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In Singapore, Making Cars Unaffordable Has Only Made Them More Desirable

A paltry 15 percent of the city-state's population owns their own vehicle, but not by choice.
relates to In Singapore, Making Cars Unaffordable Has Only Made Them More Desirable
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Earlier this month, Singapore online television channel RazorTV conducted interviews with Vin Diesel and other stars of The Fast and the Furious 6, quizzing them about the cost of cars in the Southeast Asian island city-state. Upon learning that forking out $154,000 for a Prius is the norm there, an incredulous Diesel exclaimed, "Is the moral of the story, don't buy cars in Singapore?"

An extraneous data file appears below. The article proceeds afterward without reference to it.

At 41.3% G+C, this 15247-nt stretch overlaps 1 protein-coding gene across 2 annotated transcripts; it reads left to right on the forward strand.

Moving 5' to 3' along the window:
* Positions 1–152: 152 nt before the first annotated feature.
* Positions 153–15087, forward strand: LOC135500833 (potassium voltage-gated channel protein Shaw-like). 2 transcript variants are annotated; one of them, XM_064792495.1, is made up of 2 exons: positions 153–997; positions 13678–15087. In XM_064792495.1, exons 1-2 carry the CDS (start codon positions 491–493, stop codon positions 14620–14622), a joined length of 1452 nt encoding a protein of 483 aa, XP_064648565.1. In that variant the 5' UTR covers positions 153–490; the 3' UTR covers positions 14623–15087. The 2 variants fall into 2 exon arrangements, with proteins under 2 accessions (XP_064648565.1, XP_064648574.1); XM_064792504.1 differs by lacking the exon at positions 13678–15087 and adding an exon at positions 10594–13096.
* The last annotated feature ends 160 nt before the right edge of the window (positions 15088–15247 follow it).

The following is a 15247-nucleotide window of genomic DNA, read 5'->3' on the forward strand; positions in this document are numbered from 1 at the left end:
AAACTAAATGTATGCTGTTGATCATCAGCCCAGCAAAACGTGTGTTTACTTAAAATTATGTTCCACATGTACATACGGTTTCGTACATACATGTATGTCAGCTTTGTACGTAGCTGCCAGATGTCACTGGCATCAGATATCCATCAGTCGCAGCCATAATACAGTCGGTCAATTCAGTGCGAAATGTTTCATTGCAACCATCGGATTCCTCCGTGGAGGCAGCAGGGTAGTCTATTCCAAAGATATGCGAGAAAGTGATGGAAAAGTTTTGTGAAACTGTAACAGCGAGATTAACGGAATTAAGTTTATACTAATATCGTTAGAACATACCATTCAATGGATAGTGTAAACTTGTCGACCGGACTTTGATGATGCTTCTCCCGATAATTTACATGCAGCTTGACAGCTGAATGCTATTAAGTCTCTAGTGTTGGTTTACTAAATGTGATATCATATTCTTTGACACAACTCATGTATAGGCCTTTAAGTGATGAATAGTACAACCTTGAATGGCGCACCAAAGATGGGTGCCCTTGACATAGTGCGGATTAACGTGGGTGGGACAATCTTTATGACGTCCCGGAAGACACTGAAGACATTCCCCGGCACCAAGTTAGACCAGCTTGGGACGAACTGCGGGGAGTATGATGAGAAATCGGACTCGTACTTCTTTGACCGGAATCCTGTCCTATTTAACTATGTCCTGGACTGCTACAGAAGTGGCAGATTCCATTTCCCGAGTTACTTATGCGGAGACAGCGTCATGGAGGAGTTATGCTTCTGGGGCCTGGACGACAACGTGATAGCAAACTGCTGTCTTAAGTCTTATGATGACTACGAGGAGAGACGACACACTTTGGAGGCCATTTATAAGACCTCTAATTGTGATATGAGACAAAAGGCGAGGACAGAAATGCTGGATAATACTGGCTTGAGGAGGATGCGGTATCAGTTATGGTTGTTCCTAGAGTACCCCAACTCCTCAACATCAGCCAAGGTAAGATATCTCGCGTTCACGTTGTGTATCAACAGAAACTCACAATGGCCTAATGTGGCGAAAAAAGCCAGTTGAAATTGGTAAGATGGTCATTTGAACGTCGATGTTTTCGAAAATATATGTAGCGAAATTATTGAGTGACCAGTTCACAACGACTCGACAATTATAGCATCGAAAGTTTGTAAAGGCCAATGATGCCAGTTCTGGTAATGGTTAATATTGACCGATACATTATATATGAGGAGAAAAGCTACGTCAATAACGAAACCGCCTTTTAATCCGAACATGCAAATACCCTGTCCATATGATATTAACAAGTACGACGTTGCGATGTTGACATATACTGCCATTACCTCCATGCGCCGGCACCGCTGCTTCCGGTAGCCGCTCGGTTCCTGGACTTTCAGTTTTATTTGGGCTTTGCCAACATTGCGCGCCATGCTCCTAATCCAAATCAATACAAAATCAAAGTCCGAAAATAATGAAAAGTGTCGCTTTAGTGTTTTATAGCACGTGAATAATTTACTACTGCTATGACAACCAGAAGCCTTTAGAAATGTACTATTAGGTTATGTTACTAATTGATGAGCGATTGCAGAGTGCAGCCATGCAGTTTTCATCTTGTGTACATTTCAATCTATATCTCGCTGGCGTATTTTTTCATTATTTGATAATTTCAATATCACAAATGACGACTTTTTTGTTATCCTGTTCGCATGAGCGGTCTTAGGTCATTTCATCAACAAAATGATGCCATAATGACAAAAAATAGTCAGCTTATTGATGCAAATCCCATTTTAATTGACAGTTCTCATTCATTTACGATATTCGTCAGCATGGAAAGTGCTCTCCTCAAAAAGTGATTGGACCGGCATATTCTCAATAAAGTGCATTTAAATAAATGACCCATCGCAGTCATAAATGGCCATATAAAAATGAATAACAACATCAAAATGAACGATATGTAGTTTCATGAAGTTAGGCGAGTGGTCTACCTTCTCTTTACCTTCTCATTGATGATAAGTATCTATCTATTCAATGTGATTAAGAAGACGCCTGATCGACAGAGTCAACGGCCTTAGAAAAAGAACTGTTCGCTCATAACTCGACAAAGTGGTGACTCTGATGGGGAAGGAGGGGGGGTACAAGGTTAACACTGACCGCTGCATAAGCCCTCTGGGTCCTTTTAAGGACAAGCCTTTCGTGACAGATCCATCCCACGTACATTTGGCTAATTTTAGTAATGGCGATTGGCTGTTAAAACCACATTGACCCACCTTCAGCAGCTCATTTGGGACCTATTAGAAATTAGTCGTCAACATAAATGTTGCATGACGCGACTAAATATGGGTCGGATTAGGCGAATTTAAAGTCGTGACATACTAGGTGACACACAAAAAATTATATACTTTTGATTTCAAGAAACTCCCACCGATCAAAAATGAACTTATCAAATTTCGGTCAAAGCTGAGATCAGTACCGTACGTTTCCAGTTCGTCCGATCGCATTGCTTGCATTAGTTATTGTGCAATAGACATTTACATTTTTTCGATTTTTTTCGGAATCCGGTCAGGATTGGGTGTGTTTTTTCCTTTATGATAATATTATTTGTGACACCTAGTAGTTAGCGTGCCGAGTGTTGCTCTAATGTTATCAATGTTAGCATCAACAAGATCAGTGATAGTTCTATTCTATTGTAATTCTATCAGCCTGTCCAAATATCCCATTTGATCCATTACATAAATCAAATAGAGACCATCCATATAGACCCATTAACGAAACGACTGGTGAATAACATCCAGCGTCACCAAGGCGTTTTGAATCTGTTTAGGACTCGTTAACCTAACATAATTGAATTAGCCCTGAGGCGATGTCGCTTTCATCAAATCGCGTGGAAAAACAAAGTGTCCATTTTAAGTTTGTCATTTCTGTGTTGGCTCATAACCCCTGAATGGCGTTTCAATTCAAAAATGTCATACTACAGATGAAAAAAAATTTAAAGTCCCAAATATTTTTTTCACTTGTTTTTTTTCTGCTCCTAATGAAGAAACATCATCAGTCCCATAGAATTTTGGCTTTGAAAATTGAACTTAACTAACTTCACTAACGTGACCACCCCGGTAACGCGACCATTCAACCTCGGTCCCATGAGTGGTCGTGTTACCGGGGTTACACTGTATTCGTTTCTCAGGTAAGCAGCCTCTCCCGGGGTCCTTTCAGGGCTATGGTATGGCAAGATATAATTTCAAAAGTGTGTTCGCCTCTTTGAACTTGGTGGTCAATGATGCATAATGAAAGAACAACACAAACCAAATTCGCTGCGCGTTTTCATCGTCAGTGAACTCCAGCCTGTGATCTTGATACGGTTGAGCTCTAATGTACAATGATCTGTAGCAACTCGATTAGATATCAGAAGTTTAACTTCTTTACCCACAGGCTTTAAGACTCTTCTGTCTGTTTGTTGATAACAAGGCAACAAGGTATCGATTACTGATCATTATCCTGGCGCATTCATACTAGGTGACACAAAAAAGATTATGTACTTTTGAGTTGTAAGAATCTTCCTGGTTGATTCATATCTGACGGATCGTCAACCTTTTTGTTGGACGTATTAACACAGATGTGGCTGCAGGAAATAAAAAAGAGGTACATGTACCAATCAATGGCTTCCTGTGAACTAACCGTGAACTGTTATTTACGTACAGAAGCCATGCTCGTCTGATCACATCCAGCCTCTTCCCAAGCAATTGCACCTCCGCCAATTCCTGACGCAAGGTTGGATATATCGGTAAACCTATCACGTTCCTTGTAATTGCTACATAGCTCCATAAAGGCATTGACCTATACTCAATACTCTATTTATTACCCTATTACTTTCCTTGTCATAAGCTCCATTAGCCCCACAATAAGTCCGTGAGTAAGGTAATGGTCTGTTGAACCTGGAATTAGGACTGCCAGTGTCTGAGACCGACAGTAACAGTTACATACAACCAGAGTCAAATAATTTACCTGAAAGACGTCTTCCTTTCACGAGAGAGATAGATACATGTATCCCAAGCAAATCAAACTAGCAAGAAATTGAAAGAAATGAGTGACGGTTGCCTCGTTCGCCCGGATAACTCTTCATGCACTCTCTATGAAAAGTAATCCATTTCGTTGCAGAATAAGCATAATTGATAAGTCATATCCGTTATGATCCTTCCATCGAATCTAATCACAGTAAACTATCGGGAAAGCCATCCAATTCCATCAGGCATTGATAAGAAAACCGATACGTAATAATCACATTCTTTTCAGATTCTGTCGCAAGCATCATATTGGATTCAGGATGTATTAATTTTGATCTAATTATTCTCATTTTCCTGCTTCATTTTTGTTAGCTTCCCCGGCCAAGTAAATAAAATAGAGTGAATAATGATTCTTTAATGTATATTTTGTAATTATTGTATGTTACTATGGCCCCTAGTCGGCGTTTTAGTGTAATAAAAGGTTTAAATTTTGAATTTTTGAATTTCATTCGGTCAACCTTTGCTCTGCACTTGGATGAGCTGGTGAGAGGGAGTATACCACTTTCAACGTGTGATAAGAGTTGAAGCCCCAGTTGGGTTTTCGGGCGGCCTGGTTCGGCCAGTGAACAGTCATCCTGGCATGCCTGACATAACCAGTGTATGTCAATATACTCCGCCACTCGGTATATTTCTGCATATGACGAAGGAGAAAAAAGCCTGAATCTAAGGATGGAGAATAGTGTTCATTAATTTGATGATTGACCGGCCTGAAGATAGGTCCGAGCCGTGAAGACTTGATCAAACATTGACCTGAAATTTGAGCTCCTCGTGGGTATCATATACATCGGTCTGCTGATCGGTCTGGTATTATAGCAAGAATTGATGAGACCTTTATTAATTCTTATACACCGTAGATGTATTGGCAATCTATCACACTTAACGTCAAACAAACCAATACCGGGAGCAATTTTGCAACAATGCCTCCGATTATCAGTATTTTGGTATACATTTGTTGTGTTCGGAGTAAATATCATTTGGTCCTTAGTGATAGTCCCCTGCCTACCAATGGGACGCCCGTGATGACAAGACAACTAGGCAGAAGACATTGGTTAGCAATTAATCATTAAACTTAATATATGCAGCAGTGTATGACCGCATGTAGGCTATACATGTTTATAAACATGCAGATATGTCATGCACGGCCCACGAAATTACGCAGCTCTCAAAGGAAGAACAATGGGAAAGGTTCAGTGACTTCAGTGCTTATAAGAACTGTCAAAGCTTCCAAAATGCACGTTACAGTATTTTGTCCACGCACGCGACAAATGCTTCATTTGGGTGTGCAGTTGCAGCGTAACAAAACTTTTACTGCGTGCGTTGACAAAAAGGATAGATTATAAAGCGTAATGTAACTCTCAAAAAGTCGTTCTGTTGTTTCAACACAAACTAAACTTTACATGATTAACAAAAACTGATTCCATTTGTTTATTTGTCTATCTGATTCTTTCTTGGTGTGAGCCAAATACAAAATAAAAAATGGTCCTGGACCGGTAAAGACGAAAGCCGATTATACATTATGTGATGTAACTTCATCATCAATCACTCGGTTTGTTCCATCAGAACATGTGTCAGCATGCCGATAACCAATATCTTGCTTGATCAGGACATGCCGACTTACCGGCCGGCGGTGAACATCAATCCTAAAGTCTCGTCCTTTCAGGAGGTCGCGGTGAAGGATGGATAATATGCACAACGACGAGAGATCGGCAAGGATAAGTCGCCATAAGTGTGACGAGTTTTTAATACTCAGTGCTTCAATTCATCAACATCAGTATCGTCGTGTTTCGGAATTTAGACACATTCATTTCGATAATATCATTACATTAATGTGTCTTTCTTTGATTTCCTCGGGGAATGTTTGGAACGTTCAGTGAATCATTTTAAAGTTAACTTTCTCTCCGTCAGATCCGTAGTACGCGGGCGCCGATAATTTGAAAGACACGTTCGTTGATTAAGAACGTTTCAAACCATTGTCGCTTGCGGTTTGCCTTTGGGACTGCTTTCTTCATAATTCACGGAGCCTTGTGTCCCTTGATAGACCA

For most Singaporeans, it's not a story but a reality—and one that tends to mean they simply can't afford a car. Singapore's government makes owning a vehicle extremely expensive through high taxes (a car is taxed at least 100 percent of its open market value, for instance) as well as requiring something called a certificate of entitlement. The price of obtaining a COE has risen considerably over the past few years; a recent article in the local auto-buying trade website SGCarMart.com cites a COE for a Mitsubishi at $62,600, and $74,075 for a BMW. Cheryl Tay, a Singapore-based motoring and motorsports journalist, says that while in 2008 a Toyota Corolla purchased in Singapore would run you about $48,000, today the price for the same car is closer to $96,000.